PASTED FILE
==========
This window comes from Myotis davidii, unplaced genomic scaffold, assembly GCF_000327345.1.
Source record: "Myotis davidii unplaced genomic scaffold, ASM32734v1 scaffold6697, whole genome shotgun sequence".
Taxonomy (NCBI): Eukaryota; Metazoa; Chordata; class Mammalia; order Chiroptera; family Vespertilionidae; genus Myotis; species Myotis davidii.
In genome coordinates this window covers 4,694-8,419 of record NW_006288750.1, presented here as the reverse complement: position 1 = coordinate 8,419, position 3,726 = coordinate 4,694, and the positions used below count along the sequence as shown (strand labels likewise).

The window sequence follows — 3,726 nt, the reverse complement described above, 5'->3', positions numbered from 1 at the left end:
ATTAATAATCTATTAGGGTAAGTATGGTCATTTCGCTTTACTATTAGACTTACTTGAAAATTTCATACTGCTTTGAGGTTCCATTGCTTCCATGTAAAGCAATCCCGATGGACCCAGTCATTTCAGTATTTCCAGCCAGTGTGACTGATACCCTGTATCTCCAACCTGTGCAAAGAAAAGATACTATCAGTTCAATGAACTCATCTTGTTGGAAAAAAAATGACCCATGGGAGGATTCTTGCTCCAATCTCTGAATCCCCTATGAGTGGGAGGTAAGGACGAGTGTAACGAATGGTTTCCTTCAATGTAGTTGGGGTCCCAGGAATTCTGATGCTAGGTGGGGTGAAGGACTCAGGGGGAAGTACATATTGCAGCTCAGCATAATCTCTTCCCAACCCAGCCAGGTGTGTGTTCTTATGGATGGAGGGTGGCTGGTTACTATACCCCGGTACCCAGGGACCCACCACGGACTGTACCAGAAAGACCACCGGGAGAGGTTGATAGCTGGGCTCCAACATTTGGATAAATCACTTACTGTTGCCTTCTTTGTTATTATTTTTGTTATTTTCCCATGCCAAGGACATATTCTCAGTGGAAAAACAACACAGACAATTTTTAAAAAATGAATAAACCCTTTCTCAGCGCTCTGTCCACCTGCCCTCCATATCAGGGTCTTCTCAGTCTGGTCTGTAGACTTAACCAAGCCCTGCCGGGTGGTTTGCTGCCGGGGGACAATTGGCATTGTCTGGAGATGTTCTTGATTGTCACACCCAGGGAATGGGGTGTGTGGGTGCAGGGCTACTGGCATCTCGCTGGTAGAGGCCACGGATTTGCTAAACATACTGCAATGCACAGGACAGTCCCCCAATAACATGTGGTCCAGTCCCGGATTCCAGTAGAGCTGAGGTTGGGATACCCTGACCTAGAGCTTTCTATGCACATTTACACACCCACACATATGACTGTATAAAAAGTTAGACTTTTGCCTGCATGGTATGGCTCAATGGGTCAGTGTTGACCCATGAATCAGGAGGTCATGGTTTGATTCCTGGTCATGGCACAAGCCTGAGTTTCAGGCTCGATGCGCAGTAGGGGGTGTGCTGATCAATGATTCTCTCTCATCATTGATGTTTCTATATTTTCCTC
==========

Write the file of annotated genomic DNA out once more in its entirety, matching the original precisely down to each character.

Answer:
This window comes from Myotis davidii, unplaced genomic scaffold, assembly GCF_000327345.1.
Source record: "Myotis davidii unplaced genomic scaffold, ASM32734v1 scaffold6697, whole genome shotgun sequence".
Taxonomy (NCBI): Eukaryota; Metazoa; Chordata; class Mammalia; order Chiroptera; family Vespertilionidae; genus Myotis; species Myotis davidii.
In genome coordinates this window covers 4,694-8,419 of record NW_006288750.1, presented here as the reverse complement: position 1 = coordinate 8,419, position 3,726 = coordinate 4,694, and the positions used below count along the sequence as shown (strand labels likewise).

The window sequence follows — 3,726 nt, the reverse complement described above, 5'->3', positions numbered from 1 at the left end:
ATTAATAATCTATTAGGGTAAGTATGGTCATTTCGCTTTACTATTAGACTTACTTGAAAATTTCATACTGCTTTGAGGTTCCATTGCTTCCATGTAAAGCAATCCCGATGGACCCAGTCATTTCAGTATTTCCAGCCAGTGTGACTGATACCCTGTATCTCCAACCTGTGCAAAGAAAAGATACTATCAGTTCAATGAACTCATCTTGTTGGAAAAAAAATGACCCATGGGAGGATTCTTGCTCCAATCTCTGAATCCCCTATGAGTGGGAGGTAAGGACGAGTGTAACGAATGGTTTCCTTCAATGTAGTTGGGGTCCCAGGAATTCTGATGCTAGGTGGGGTGAAGGACTCAGGGGGAAGTACATATTGCAGCTCAGCATAATCTCTTCCCAACCCAGCCAGGTGTGTGTTCTTATGGATGGAGGGTGGCTGGTTACTATACCCCGGTACCCAGGGACCCACCACGGACTGTACCAGAAAGACCACCGGGAGAGGTTGATAGCTGGGCTCCAACATTTGGATAAATCACTTACTGTTGCCTTCTTTGTTATTATTTTTGTTATTTTCCCATGCCAAGGACATATTCTCAGTGGAAAAACAACACAGACAATTTTTAAAAAATGAATAAACCCTTTCTCAGCGCTCTGTCCACCTGCCCTCCATATCAGGGTCTTCTCAGTCTGGTCTGTAGACTTAACCAAGCCCTGCCGGGTGGTTTGCTGCCGGGGGACAATTGGCATTGTCTGGAGATGTTCTTGATTGTCACACCCAGGGAATGGGGTGTGTGGGTGCAGGGCTACTGGCATCTCGCTGGTAGAGGCCACGGATTTGCTAAACATACTGCAATGCACAGGACAGTCCCCCAATAACATGTGGTCCAGTCCCGGATTCCAGTAGAGCTGAGGTTGGGATACCCTGACCTAGAGCTTTCTATGCACATTTACACACCCACACATATGACTGTATAAAAAGTTAGACTTTTGCCTGCATGGTATGGCTCAATGGGTCAGTGTTGACCCATGAATCAGGAGGTCATGGTTTGATTCCTGGTCATGGCACAAGCCTGAGTTTCAGGCTCGATGCGCAGTAGGGGGTGTGCTGATCAATGATTCTCTCTCATCATTGATGTTTCTATATTTTCCTC